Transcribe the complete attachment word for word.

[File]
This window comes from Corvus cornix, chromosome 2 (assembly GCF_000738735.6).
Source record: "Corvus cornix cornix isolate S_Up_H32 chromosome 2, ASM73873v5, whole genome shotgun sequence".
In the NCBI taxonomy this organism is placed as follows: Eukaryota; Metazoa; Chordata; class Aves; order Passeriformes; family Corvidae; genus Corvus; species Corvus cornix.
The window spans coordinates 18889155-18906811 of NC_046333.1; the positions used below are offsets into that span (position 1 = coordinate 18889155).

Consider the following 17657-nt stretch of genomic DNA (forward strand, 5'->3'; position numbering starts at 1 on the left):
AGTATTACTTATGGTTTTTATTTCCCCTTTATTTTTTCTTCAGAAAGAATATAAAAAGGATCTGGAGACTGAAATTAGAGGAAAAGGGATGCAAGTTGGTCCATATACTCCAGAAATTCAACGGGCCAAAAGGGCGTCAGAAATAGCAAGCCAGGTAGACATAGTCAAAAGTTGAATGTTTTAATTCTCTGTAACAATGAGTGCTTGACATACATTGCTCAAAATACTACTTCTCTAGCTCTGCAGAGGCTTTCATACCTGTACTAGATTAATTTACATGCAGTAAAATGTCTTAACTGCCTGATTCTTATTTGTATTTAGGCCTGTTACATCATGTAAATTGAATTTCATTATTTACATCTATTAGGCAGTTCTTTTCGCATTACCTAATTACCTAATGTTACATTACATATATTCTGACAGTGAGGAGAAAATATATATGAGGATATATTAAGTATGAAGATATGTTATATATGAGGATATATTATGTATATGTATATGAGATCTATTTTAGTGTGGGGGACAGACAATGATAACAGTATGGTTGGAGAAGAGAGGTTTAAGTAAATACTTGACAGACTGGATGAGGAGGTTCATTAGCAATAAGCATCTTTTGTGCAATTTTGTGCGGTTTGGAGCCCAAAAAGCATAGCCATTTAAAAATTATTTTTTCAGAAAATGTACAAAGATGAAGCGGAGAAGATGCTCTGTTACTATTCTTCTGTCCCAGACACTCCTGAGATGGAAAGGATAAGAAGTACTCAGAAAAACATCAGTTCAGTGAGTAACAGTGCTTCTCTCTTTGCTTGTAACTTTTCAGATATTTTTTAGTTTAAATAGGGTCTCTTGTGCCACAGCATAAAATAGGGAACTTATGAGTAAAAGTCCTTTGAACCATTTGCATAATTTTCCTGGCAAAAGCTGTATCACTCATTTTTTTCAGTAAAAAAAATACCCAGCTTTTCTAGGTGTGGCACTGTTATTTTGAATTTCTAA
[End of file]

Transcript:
This window comes from Corvus cornix, chromosome 2 (assembly GCF_000738735.6).
Source record: "Corvus cornix cornix isolate S_Up_H32 chromosome 2, ASM73873v5, whole genome shotgun sequence".
In the NCBI taxonomy this organism is placed as follows: Eukaryota; Metazoa; Chordata; class Aves; order Passeriformes; family Corvidae; genus Corvus; species Corvus cornix.
The window spans coordinates 18889155-18906811 of NC_046333.1; the positions used below are offsets into that span (position 1 = coordinate 18889155).

Consider the following 17657-nt stretch of genomic DNA (forward strand, 5'->3'; position numbering starts at 1 on the left):
AGTATTACTTATGGTTTTTATTTCCCCTTTATTTTTTCTTCAGAAAGAATATAAAAAGGATCTGGAGACTGAAATTAGAGGAAAAGGGATGCAAGTTGGTCCATATACTCCAGAAATTCAACGGGCCAAAAGGGCGTCAGAAATAGCAAGCCAGGTAGACATAGTCAAAAGTTGAATGTTTTAATTCTCTGTAACAATGAGTGCTTGACATACATTGCTCAAAATACTACTTCTCTAGCTCTGCAGAGGCTTTCATACCTGTACTAGATTAATTTACATGCAGTAAAATGTCTTAACTGCCTGATTCTTATTTGTATTTAGGCCTGTTACATCATGTAAATTGAATTTCATTATTTACATCTATTAGGCAGTTCTTTTCGCATTACCTAATTACCTAATGTTACATTACATATATTCTGACAGTGAGGAGAAAATATATATGAGGATATATTAAGTATGAAGATATGTTATATATGAGGATATATTATGTATATGTATATGAGATCTATTTTAGTGTGGGGGACAGACAATGATAACAGTATGGTTGGAGAAGAGAGGTTTAAGTAAATACTTGACAGACTGGATGAGGAGGTTCATTAGCAATAAGCATCTTTTGTGCAATTTTGTGCGGTTTGGAGCCCAAAAAGCATAGCCATTTAAAAATTATTTTTTCAGAAAATGTACAAAGATGAAGCGGAGAAGATGCTCTGTTACTATTCTTCTGTCCCAGACACTCCTGAGATGGAAAGGATAAGAAGTACTCAGAAAAACATCAGTTCAGTGAGTAACAGTGCTTCTCTCTTTGCTTGTAACTTTTCAGATATTTTTTAGTTTAAATAGGGTCTCTTGTGCCACAGCATAAAATAGGGAACTTATGAGTAAAAGTCCTTTGAACCATTTGCATAATTTTCCTGGCAAAAGCTGTATCACTCATTTTTTTCAGTAAAAAAAATACCCAGCTTTTCTAGGTGTGGCACTGTTATTTTGAATTTCTAA